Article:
The precursor lesion, cervical intraepithelial neoplasia (CIN), is most often asymptomatic, discovered only because of an abnormal Pap Smear. Early-stage cervical cancer presents with irregular vaginal bleeding, most often postcoital (after sex), although intermittent bleeding may also be present. Those with larger cervical cancers or advanced stage of the illness may have foul-smelling vaginal discharge, abnormal bleeding or pain in the pelvis (lower abdomen).

How is diagnosis made?

Cytologic (tissue from the cervix) examination (known as Pap Smear) can detect more than 90% of cervical intraepithelial neoplasia (CIN) before any symptoms develop. Unfortunately, there is a 15 to 40% false negative (undetected cancer) depending on the laboratory and patient population. Statistics have shown that about 50% of patients with cervical cancer have never had a Pap Smear for about 10 years.

If the Pap Smear is negative, then what?

If the woman is healthy and without any complaints or symptoms, and the Pap Smear is negative, she will simply need to have a regular gynecologic follow-up including another Pap Smear, annually or sooner, depending on the advise of her gynecologist. If the Pap Smear is positive, the suspicious lesion of the cervix should be biopsied directly. If no lesion is seen, a colposcopy (magnified, lighted, fiberoptic, flexible mini-telescope) can identify the areas of the cervix, localize the lesions, that need to be biopsied. A colposcopic-directed biopsy most often provides an accurate diagnosis. If this is not conclusive, then a cervical canonization biopsy has to be done, using a loop electrical excision procedure (LEEP), laser or cold knife or cryotherapy.

What are the survival rates following treatment?

The survival rate depends greatly on the stage of the cancer. Invasive squamous cell carcinoma of the cervix is usually localized or regional for a long time; distant metastases (spread) occur late. The five-year survival rate is between 80% to 90% for Stage I, 50% to 65% for Stage II, 25% to 35% for Stage III, and 0% to 15% for Stage IV. Stage 0 is carcinoma in situ, cervical epithelial neoplasia (CIN); Stage I is when the cancer is confined to the cervix only; Stage II, cancer extends beyond the cervix but not to the pelvic wall, involving the vagina but not the lower third; Stage III, cancer extending to the pelvic (lower abdominal) wall, and involving the lower third of the vagina; and Stage IV, when the cancer extend beyond the pelvis, involving the urinary bladder or rectum, with distant spread. The treatment, depending on the stage of the cervical cancer, could range from LEEP, laser, cold knife or cryotherapy, to hysterectomy, radical cancer surgery, radiation therapy, or chemotherapy for those with distant metastases. The attending gynecologist will determine the treatment protocol to follow, based on all medical information, laboratory findings and staging data obtained.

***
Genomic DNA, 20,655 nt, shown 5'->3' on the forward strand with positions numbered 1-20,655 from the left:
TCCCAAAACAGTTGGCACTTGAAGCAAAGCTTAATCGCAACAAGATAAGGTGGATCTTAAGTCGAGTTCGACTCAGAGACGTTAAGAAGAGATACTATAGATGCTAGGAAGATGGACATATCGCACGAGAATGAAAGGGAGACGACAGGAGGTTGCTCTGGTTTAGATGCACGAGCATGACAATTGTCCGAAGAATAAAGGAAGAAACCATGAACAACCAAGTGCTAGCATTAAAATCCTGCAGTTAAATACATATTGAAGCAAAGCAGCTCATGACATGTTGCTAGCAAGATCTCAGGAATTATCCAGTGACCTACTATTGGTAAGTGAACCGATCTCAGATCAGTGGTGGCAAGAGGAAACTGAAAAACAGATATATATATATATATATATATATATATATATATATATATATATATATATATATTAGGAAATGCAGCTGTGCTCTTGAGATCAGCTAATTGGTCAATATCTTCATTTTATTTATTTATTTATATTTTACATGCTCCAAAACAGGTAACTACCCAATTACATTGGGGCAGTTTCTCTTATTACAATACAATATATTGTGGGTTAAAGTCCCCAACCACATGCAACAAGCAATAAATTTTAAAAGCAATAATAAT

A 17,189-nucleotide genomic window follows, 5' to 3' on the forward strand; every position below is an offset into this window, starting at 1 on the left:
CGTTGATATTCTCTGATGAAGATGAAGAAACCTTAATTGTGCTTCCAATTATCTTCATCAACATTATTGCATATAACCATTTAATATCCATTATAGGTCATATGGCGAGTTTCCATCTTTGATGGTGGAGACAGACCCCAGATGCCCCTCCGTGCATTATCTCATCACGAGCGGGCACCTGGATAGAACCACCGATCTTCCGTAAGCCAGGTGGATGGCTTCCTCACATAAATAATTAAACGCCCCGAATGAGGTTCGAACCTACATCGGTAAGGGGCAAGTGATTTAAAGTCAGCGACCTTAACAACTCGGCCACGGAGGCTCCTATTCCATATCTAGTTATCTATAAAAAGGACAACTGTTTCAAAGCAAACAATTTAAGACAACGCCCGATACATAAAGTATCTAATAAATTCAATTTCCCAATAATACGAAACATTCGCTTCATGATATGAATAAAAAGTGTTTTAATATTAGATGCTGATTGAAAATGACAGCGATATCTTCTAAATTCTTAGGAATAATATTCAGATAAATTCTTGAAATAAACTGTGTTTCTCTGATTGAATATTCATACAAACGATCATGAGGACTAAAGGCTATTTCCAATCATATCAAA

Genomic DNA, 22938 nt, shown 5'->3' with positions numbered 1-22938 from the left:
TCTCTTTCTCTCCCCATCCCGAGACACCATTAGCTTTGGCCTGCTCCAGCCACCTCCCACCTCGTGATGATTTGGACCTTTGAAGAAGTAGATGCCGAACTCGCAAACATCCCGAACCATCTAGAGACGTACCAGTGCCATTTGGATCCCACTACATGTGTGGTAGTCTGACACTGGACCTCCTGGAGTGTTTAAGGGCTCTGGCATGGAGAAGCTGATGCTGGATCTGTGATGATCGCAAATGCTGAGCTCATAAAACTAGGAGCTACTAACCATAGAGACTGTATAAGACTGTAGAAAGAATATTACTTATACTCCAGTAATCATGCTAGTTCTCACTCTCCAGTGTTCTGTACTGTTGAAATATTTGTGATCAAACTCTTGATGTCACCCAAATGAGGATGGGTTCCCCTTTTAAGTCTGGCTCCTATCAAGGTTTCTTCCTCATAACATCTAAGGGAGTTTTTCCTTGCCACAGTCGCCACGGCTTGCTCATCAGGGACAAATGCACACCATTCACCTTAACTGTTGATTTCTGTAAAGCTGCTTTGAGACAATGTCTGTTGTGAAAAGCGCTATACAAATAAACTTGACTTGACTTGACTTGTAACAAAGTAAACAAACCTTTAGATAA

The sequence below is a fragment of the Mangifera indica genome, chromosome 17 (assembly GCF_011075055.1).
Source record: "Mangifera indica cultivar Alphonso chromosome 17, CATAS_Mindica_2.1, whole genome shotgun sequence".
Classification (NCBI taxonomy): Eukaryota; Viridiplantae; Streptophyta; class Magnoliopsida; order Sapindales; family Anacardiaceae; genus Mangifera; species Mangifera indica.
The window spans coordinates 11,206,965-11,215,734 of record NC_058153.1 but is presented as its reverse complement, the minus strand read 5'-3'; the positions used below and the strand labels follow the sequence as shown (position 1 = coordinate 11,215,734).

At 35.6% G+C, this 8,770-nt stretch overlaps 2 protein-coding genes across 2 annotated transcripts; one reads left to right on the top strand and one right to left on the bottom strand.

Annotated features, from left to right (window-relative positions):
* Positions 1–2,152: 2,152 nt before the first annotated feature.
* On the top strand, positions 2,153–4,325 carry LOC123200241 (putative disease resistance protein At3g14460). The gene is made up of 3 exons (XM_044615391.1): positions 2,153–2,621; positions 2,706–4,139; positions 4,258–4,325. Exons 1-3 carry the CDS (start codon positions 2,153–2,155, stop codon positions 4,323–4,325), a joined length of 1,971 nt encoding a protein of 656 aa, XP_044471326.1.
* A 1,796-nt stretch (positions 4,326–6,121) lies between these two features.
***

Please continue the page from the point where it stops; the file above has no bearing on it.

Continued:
What is the best strategy?

Obviously, the best strategy is to prevent the cancer from developing. The nature of cervical cancer is in itself "helpful", in the sense that, unlike most forms of cancers, cervical cancer starts with a precursor (early warning) lesion (CIN), which, if diagnosed and treated early, can prevent the development of cervical cancer. This type of cancer is indeed preventable, if proper annual screening (Pap Smear and gynecological exam) is religiously adhered to. For those with vaginal bleeding or other suspicious symptoms, we recommend immediate consultation with your gynecologist.

©2003Raoul R. Diez, M.A.O.D.